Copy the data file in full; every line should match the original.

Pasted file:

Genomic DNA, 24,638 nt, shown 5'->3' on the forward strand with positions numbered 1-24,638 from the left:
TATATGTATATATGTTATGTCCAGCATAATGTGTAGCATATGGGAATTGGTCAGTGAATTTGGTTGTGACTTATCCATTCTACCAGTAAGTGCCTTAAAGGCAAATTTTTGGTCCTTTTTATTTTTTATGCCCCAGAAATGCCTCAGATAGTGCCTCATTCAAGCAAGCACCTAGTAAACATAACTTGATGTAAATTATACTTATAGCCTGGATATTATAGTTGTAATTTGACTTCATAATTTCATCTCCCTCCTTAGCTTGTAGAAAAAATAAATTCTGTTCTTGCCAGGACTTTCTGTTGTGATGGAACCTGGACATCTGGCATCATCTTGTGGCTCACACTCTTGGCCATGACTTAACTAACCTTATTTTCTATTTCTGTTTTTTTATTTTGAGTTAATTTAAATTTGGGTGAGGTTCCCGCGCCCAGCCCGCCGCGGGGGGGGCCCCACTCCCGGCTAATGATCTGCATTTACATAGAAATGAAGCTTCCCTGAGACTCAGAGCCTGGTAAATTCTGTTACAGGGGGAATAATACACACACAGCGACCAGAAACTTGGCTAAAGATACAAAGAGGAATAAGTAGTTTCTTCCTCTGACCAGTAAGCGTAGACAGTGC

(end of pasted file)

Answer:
Genomic DNA, 24,638 nt, shown 5'->3' on the forward strand with positions numbered 1-24,638 from the left:
TATATGTATATATGTTATGTCCAGCATAATGTGTAGCATATGGGAATTGGTCAGTGAATTTGGTTGTGACTTATCCATTCTACCAGTAAGTGCCTTAAAGGCAAATTTTTGGTCCTTTTTATTTTTTATGCCCCAGAAATGCCTCAGATAGTGCCTCATTCAAGCAAGCACCTAGTAAACATAACTTGATGTAAATTATACTTATAGCCTGGATATTATAGTTGTAATTTGACTTCATAATTTCATCTCCCTCCTTAGCTTGTAGAAAAAATAAATTCTGTTCTTGCCAGGACTTTCTGTTGTGATGGAACCTGGACATCTGGCATCATCTTGTGGCTCACACTCTTGGCCATGACTTAACTAACCTTATTTTCTATTTCTGTTTTTTTATTTTGAGTTAATTTAAATTTGGGTGAGGTTCCCGCGCCCAGCCCGCCGCGGGGGGGGCCCCACTCCCGGCTAATGATCTGCATTTACATAGAAATGAAGCTTCCCTGAGACTCAGAGCCTGGTAAATTCTGTTACAGGGGGAATAATACACACACAGCGACCAGAAACTTGGCTAAAGATACAAAGAGGAATAAGTAGTTTCTTCCTCTGACCAGTAAGCGTAGACAGTGC